krainaksiazek physical significance of entropy or of the second law 20120253
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Excerpt From Physical Significance Of Entropy Or Of The Second Law This Article Is Intended For Those Students Of Engineering Who Already Have Some Elementary Knowledge Of Thermodynamics. It Is Intended To Clear Up A Difficulty That Has Beset Every
Książki Obcojęzyczne>Angielskie>Mathematics & science>Physics>Thermodynamics & heatKsiążki Obcojęzyczne>Angielskie>Mathematics & sci...
Geometric Entropy LAP Lambert Academic Publishing
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The laws of mechanics of stationary black holes bear a close resemblance with the laws of thermodynamics. This is not only a mathematical analogy but also a physical one that helps us answer deep questions related to the thermodynamic properties of the black holes. It turns out that we can define an entropy which is purely geometrical for black holes. In this thesis we explain Wald's formulation which identifies black hole entropy for an arbitrary covariant theory of gravity. We would like to know precisely what inputs go into arriving at Wald's formalism. This expression for the entropy clearly depends on the precise form of the action. The secondary theme of this thesis is to distinguish thermodynamic laws which are kinematic from those which are dynamical. We would like to see explicitly in the derivation of these laws, where exactly the form of action plays a role. In the beginning we motivate the definition of entropy using the Einstein-Hilbert Lagrangian. We encounter the Zeroth law, the Hawking radiation, the second law, and then Wald's formulation.
The Second Law of Economics Springer, Berlin
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Nothing happens in the world without energy conversion and entropy production. These fundamental natural laws are familiar to most of us when applied to the evolution of stars and life or the working of an internal combustion engine, but what about industrial economies and wealth production, or their constant companion, pollution? Does economics conform to the First and Second Laws of Thermodynamics? In this important book, Reiner Kümmel takes us on a fascinating tour of these laws and their influence on natural, technological, and social evolution. Analyzing economic growth in Germany, Japan and the USA and its associated technological constraints, he upends conventional economic wisdom by showing that the productive power of energy far outweighs its small share of costs, while for labor just the opposite is true. Wealth creation by energy conversion is accompanied and limited by polluting emissions that are coupled to entropy production. These facts constitute the Second Law of Economics. They take on unprecedented importance in a world that is facing peak oil, debt-driven economic turmoil, and global threats from pollution and climate change. The Second Law complements the First Law of Economics: Wealth is allocated on markets, and the legal framework determines the outcome. By applying the First and Second Laws we understand the true origins of wealth production, the issues that imperil the goal of sustainable development, and the technological options that are compatible both with this goal and with natural laws. The critical role of energy and entropy in the productive sectors of the economy must be understood if we are to create a road map that avoids a Dark Age of shrinking natural resources, environmental degradation, and increasing social tensions.Nothing happens in the world without energy conversion and entropy production. This message of the first two laws of thermodynamics reflects the pivotal role of energy conversion in the evolution of stars, life, and industrial economies. In this engaging and insightful book, Professor Kümmel summarizes the facts behind these fundamental physical laws and shows why "The Constitution of the Universe" must govern economic thinking if we are to come to grips with the challenges of sustainable development. From the point of view of a physicist, the author shows why energy must be taken into account, together with labor and capital, as a factor in production and economic growth, and describes how entropy production, the ugly twin sister of energy conversion,devalues energy, increases disorder, generates emissions and pollution, and establishes limits to growth in a finite world. Since profit and overall welfare optimization are subject to technological constraints on capital, labor and energy, fundamental assumptions of mainstream economics are called into question. New econometric analyses using the capital-labor-energy triad accurately reproduce economic growth in Germany, Japan and the USA, and show that, for energy, productive power far outweighs its small share of costs while for labor just the opposite is true. Reconsidering economics from the perspective of thermodynamics can help us to create a road map for the future that avoids a Dark Age of shrinking natural resources and increasing social tensions.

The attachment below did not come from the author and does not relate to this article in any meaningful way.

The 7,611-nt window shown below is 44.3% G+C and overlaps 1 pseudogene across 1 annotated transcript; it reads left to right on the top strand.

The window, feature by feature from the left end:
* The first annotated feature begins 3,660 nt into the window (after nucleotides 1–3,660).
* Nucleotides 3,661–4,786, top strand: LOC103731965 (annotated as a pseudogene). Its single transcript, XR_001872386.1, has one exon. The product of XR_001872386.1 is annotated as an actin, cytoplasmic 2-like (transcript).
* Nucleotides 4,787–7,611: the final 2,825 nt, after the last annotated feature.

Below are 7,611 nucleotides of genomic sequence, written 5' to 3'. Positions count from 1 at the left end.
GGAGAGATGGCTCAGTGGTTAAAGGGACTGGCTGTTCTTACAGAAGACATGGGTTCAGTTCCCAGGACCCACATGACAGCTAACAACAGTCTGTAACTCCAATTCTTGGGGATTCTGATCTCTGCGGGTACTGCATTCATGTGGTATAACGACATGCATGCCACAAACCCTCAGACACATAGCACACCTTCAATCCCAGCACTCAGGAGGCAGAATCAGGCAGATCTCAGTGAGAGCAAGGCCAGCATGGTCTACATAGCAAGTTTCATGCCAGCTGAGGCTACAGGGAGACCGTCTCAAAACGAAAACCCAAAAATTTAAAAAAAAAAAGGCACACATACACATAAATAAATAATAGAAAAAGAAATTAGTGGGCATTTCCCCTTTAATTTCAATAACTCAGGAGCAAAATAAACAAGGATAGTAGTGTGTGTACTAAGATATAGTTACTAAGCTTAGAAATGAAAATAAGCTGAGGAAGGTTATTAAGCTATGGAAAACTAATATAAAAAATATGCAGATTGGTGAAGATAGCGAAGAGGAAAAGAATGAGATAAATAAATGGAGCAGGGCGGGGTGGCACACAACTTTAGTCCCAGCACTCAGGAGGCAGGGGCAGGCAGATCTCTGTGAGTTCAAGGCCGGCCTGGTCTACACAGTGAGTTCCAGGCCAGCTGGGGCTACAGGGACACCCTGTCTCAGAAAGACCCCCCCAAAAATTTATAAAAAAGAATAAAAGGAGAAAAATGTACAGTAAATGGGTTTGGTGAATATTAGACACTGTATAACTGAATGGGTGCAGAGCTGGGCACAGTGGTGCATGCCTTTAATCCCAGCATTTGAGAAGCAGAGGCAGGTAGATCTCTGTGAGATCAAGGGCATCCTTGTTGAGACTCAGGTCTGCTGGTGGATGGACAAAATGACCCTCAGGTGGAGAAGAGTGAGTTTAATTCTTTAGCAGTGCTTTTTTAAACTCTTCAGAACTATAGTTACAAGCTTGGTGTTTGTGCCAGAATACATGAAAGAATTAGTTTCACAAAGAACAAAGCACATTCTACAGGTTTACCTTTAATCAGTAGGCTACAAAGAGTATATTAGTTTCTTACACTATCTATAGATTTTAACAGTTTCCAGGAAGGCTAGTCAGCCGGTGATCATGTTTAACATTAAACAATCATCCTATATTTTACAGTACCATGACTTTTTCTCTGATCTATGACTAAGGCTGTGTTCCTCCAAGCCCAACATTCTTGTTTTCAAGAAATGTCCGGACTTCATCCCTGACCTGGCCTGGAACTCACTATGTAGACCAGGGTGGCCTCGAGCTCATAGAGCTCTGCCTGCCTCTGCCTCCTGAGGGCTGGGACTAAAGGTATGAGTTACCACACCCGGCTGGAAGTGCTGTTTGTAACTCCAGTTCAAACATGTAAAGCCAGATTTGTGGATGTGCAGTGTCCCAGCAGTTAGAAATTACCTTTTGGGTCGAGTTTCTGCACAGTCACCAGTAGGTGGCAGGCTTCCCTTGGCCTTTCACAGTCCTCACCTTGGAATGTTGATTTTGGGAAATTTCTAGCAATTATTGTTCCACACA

Probability, Statistics and Truth Dover Publications